One immediate difficulty with the GP Super Clinics and Medicare Locals proposed in the latest reforms, as the AMA would see it, is that the detail of where they fit in the primary healthcare system is not clear, or at least inadequately explained. A longer-term, more important issue is the competition and change that they threaten to GPs’ interests. But there is a potential problem with these schemes with even more significance, at least to the AMA’s GP members. The Primary Healthcare Strategy was a central element in the Rudd reforms, and a central element of that strategy was the notion of the multi-disciplinary team of health workers, with the doctor as one member. The AMA has insisted, successfully, that the primacy of the GP in the multi-disciplinary primary care team is acknowledged. It has even been formally included in enabling legislation. But GPs have a special place in the AMA story. The AMA has gone to battle many times to protect their interests. GPs have watched with growing trepidation as governments have toyed with ideas about increasing the role in the health system of health workers other than doctors, such as pharmacists, nurses and opticians. There will be members of the AMA, and doctors generally, who will react in the same way to what they will see as role substitution, activities in the primary healthcare team that used to be reserved for doctors. The multi-disciplinary primary healthcare team may yet be the most contentious of all the elements in the sixth system reform that the AMA has had to deal with.

For most of its 50 years, and especially as its influence on the national health system has increased, the AMA has had notoriously difficult relationships with various governments, especially when they have sought to reform of the system. There have been periods when it has opposed governments, especially when in its view they have tried to control the operations and incomes of its members. There have even been periods when it is fair to say that it has fought government not just because they have seen it as hostile to private practice (where most of its members earn their living) but simply because it is government per se.

When it was born in 1962, the AMA faced a difficult dual challenge: getting out from under the aegis and, to some extent, the control (however benign) of the BMA, while also evolving from a grouping of distinct branches into one truly national organisation. Fifty years later, its status as an influential national body is assured. It is demonstrated by the range and scope of the information and advice that over the years it has put into the mix that goes into policy-making: aged care, new diagnostic technology, climate change, e-Health, dietary standards, hospital funding, Indigenous health, medical standards and best practice, patient privacy and doctor-patient confidentiality, collaborative care, medical education, taxation, the health and safety of the medical workforce, smoking, substance abuse, immigration, advertising, cyber-bullying, genetic testing. The range of the AMA’s interests and influence can also be seen in the scores of position statements it has drawn up over recent years: boxing and health, for example; child abuse; physical activity; reproductive technology; complementary medicine; equal opportunity in the workplace; domestic violence; healthcare of people in detention, rural and remote health. Whether its views on these issues are acceptable or not, or comfortable or not, that they are held and advocated by the AMA and its members makes it impossible for governments to ignore them, impossible for health policies proceeding without heed taken of them.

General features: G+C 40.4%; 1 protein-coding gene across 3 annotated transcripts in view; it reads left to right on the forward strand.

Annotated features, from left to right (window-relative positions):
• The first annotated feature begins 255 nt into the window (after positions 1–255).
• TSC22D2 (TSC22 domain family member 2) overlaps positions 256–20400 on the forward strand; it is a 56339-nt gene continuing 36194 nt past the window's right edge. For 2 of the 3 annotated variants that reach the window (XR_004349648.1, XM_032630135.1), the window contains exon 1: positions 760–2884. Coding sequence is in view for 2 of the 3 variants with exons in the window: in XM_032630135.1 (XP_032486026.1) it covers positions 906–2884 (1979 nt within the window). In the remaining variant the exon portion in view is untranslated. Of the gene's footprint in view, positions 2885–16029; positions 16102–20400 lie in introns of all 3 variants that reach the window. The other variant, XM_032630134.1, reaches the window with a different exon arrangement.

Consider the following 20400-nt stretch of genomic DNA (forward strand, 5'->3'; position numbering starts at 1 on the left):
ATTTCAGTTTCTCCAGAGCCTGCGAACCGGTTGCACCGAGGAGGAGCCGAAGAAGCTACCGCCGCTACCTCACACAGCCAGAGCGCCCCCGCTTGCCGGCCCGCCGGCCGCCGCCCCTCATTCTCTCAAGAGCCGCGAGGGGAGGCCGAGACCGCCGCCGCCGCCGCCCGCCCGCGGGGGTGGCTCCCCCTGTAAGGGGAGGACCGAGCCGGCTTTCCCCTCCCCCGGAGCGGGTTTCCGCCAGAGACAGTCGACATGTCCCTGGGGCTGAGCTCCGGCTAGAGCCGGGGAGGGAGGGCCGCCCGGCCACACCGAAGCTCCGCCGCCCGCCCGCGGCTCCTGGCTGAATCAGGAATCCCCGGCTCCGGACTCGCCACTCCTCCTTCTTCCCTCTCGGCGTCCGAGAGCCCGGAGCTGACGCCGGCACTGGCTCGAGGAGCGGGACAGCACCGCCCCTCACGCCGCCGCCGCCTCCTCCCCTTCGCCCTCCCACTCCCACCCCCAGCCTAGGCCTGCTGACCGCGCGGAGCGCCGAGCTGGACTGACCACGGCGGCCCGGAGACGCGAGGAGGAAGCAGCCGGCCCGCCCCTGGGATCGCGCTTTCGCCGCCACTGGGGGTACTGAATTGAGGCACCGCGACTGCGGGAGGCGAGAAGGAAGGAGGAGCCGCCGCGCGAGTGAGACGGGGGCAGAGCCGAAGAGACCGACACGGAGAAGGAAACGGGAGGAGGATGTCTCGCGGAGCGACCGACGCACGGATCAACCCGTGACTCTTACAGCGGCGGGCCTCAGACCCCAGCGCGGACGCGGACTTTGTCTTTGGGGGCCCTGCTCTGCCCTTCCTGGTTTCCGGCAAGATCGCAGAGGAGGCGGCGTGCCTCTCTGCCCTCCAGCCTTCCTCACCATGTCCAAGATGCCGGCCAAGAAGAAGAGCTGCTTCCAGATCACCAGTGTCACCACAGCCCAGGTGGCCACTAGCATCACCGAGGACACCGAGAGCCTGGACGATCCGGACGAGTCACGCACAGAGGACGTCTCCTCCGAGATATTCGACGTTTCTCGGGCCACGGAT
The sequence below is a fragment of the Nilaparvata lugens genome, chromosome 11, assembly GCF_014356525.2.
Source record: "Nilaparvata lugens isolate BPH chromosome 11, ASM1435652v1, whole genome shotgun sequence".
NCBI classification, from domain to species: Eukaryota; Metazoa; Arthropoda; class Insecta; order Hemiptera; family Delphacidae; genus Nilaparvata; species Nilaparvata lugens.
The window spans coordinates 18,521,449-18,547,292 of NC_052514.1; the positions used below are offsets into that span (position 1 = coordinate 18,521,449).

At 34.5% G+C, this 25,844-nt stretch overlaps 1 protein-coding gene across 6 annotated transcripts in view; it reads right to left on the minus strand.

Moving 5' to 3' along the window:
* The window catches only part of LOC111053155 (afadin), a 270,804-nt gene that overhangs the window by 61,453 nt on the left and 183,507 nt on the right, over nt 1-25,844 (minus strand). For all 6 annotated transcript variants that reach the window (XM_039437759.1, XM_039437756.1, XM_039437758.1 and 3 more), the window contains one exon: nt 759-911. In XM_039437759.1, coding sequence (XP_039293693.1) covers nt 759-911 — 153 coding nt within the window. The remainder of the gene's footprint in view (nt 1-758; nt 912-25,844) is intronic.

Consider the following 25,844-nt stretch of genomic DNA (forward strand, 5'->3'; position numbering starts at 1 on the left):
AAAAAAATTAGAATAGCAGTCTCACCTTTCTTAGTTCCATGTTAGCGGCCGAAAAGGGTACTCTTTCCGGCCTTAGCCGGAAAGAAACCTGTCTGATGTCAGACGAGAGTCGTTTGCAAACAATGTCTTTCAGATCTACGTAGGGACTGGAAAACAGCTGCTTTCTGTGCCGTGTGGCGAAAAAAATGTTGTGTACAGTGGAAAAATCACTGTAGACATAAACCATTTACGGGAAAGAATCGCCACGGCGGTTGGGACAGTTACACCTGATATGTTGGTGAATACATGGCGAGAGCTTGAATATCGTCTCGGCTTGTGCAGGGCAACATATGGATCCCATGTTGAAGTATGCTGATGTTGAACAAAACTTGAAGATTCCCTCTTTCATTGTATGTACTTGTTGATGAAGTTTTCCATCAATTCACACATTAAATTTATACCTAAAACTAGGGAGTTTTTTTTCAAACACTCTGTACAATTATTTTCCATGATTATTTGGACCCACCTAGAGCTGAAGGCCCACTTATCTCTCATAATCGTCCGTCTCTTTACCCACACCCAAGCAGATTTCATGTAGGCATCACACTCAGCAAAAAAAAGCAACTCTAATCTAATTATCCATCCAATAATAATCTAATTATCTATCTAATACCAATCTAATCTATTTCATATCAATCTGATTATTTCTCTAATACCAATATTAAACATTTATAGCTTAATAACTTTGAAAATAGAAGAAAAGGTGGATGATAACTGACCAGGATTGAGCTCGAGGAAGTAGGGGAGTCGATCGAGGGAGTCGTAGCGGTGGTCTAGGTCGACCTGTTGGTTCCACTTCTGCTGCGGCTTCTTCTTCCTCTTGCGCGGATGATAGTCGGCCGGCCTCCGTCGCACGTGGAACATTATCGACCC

Michael Wooldridge, Minister for Health in the first Howard Government, may have himself been a doctor, but he was one of many health ministers on both sides of politics who have found the mettlesome AMA a trial and a tribulation. His mark on the health system was relatively insignificant but he may well be remembered for having sought to dismiss the AMA as “just a doctors’ union”. But the story of the AMA, especially since its reorganisation 23 years ago, demonstrates how mistaken this attitude can be, how government can underestimate to its disadvantage the strength of the AMA’s involvement and influence in health – and wider, but related social issues.